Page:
Another issue is how to keep the productive Kiwi in New Zealand. Nothing wrong with a OE for a student but we lose our best people in the prime of their life. Owning your own home is a strong incentive for staying put along with making it less profitable to rent it out. Another incentive to stay in NZ would be superannuation linked to more than 10 years work.
Kiwis are highly trained. My daughter, 6 months in her new job after graduation has already received a number of top performance awards from the company she works with but already feels that her talents are constrained in the small NZ business economy. Already she is planning to leave for Melbourne or Sydney within the next 2 years as she outgrows her job in NZ.
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Good point. Rather similar to Steven Adams choosing to play basketball in the USA; he didn’t move overseas for money but for the opportunity – he was successful but if he had failed he could have returned to NZ. There was little NZ could have done to keep him here. Compare that with rugby players where NZ is the highest standard but any player just sub-All Black goes to Japan or Europe with money being the attraction. There a return of NZ to top OECD GDP per capita would have meant our watching Dan Carter rather than French fans.
Would your daughter still be attracted to Sydney if it meant a reduction in salary? If she moves will she ever return? What size would Auckland have to so she would not feel constrained, 2 million, 4 million, 8 million? Fifty years ago she would still have been attracted to the big cities – probably a year or two in London but with no student debt and cheaper housing and less traffic congestion she would have returned to Auckland, married, had kids, bought a house and then a bach and lived the Kiwi dream.
If stopping people like your daughter going overseas is the solution to NZ’s productivity problem then our govt needs to consider some serious policy changes – policies that improve quality of life for talented young adults.
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Yes, John Key’s economic solution was the ‘Antebellum solution’ – think big via labour not capital and import more people… it was very similar to the model adopted by the agrian South pre-Civil War. Worked well if you were at the top of the pyramid…
A tangential point on this topic on which Id welcome your views.
There is a debate going on at present as to whether government should borrow $10 billion to invest in infrastructure. The theory being that such money could be had for about 3%pa. and with the economy growing (nominally) at 4-5%pa. presto, you don’t have a debt/gdp problem.
My reservation about this idea is that interest rates could jump a lot from such an initiative. Not because NZ would get downgraded by S&P, but because a further $10B being rammed into an already congested construction sector would be inflationary.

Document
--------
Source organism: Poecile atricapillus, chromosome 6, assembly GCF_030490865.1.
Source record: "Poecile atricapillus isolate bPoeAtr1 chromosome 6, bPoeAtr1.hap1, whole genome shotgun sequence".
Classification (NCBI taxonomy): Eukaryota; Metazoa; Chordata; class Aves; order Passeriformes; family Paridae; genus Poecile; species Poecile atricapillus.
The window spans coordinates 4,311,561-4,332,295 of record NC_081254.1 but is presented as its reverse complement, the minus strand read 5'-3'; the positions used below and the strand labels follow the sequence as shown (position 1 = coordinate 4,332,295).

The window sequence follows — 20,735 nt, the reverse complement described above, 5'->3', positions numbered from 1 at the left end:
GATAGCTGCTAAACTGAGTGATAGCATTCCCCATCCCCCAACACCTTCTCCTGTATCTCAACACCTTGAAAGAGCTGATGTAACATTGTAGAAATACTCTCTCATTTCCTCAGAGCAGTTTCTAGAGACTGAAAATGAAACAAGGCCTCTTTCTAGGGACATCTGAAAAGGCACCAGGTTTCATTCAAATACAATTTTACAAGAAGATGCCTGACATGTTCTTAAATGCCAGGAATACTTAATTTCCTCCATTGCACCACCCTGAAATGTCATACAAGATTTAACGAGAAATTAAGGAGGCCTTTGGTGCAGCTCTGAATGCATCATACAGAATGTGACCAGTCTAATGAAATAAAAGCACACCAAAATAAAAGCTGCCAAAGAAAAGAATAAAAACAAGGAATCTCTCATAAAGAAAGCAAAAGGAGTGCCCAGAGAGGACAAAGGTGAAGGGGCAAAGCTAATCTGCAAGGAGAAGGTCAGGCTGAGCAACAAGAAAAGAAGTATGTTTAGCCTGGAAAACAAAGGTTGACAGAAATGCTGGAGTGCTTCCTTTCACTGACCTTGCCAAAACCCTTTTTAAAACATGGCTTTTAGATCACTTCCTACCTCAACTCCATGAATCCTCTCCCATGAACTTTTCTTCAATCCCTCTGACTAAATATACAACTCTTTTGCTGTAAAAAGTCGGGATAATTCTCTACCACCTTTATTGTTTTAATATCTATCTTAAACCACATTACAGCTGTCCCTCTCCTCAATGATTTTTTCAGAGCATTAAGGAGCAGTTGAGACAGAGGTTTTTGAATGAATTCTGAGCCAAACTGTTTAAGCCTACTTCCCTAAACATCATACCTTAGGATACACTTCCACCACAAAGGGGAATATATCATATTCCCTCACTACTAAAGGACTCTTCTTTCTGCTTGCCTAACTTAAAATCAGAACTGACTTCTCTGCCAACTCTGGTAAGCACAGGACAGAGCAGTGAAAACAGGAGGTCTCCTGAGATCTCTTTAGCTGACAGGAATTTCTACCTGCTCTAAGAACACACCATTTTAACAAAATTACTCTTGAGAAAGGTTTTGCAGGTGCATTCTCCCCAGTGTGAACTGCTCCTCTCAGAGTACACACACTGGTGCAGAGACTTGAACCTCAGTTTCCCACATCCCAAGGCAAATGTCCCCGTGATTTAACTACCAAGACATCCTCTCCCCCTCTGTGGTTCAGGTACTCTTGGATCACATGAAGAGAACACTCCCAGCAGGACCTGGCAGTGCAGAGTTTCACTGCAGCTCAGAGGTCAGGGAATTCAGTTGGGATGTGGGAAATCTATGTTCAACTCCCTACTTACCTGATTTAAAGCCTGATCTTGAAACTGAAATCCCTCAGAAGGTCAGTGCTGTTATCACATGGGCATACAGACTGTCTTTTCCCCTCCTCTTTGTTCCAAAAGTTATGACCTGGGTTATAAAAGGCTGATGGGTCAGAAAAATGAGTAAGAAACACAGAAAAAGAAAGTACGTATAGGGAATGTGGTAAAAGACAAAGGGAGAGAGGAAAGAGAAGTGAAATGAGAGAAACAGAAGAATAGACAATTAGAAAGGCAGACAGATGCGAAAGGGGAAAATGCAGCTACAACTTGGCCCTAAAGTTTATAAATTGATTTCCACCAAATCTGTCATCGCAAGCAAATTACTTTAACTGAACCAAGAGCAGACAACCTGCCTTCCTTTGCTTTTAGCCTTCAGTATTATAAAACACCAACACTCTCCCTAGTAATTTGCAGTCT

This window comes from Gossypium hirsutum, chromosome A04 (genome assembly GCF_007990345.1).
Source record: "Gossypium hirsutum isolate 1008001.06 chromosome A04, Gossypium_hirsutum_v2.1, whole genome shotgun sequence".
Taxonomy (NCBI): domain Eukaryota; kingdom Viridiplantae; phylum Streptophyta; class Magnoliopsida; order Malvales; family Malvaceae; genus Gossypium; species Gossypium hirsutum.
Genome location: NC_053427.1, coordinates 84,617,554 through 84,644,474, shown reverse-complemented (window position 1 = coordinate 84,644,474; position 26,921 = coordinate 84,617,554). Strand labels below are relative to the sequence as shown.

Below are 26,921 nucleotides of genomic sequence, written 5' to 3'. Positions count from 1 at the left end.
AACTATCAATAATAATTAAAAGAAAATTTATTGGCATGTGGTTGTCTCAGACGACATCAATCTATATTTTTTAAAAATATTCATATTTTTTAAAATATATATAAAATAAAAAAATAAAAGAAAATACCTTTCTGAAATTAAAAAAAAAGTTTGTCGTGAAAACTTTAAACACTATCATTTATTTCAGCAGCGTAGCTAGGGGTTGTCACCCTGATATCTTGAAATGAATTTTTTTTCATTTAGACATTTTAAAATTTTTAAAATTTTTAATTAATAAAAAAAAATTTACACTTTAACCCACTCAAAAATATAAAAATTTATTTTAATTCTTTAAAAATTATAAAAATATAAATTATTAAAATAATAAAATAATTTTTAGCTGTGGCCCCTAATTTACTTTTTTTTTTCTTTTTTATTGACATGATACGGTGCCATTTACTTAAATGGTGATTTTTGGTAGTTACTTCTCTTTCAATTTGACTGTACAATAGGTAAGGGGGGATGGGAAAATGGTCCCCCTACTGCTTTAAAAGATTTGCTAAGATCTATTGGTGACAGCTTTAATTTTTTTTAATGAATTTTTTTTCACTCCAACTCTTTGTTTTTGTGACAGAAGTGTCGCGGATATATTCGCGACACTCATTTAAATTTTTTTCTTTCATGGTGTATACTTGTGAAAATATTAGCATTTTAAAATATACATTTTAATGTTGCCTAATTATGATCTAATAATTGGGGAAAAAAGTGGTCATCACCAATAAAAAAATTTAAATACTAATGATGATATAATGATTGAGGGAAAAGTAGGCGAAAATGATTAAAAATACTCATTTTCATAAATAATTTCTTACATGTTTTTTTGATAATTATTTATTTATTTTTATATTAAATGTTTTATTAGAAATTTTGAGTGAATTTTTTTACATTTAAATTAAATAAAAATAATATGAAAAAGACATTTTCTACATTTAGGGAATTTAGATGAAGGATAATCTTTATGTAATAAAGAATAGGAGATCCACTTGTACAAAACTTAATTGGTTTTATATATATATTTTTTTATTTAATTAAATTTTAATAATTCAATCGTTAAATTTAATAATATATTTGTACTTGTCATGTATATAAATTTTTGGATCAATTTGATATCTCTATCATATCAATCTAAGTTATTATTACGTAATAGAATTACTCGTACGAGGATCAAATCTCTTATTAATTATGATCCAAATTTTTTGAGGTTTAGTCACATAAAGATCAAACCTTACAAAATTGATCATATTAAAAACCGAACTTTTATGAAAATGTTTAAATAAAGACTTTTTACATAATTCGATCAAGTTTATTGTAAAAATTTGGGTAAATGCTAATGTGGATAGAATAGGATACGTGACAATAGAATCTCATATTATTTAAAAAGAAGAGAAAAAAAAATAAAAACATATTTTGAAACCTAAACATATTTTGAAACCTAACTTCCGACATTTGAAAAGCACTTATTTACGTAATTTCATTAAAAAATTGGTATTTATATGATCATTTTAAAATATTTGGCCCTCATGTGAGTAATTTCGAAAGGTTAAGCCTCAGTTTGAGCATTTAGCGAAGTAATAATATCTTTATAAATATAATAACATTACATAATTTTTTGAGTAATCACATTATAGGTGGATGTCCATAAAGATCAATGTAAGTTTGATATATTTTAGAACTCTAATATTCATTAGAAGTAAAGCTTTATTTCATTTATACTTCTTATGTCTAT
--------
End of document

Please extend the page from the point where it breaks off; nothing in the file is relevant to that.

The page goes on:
US 10y bond rates have risen from circa 1.5%pa. to 3.0%pa. over the last couple of years. Coincidentally US inflation expectations have risen from 1.1%pa. to 2.2%pa. So it seems that 1.1% of the 1.5% bond yield rise reflects inflation expectations, and presumably the other 0.4%pa. comes from the end of QE, increasing supply etc.
My view is that NZGB yields will be at least as sensitive to CPI expectations.
With that preamble, my question.
If government decides to spend up big on construction and the country’s capacity is already strained, what are the ways to avoid cost pressure and which of these ways constitutes “improved productivity”?
They could…Allow immigration of lots of workers? Import lots of machines? Import low cost materials? Use empowering legislation rather than going through consenting processes? Lower the cost of capital?
When we talk about “productivity”, which of the above are productivity related and what is the difference between an initiative that has lifted productivity versus one which has allowed something to get built for a lower cost without improved productivity?
Increased productivity equates to less people to generate increasing levels of GDP. Infrastructure spending like rail is very marginal addition to productivity because our largest city Auckland or any other city is spread too far and too wide. With the new Waterview connection, traffic on Dominion Road is now much much better. It takes me 15 minutes to drive from Dominion extension to Mt Eden when previously it would have taken 45 minutes to an hour. Monorail as proposed by labour along Dominion will not improve travel times beyond this if that monorail has to stop at every low density suburb along the route.
The $10 billion should go towards new technology companies that can produce leading edge high tech products like Rocket Lab which became a US company for a paltry sum of a couple of hundred million even though they have to continue to manufacture and launch rockets from NZ. The government should never have allowed this NZ incubation tech to fall into US ownership and NZ National Security should have prevented that.
Even if we had paid to keep the Nestle choc factory running would hav kept productivity higher than the current tourism based scenario. This choc factory was considered a well run factory and efficient but was still shut down. Nestle has instead relegated the factory to now a tourist attraction. In this case profitability won out against productivity. NZ gained profitability but lost productivity. That’s the difference.
It seems inevitable that successful enterprises with scalability will go offshore. Take Designline
The essence is the technology and the technology will go where it can be utilised most efficiently?
It’s Back to Sir Paul Callaghan
What do you think of Sir Paul Callaghan’s prescription Michael?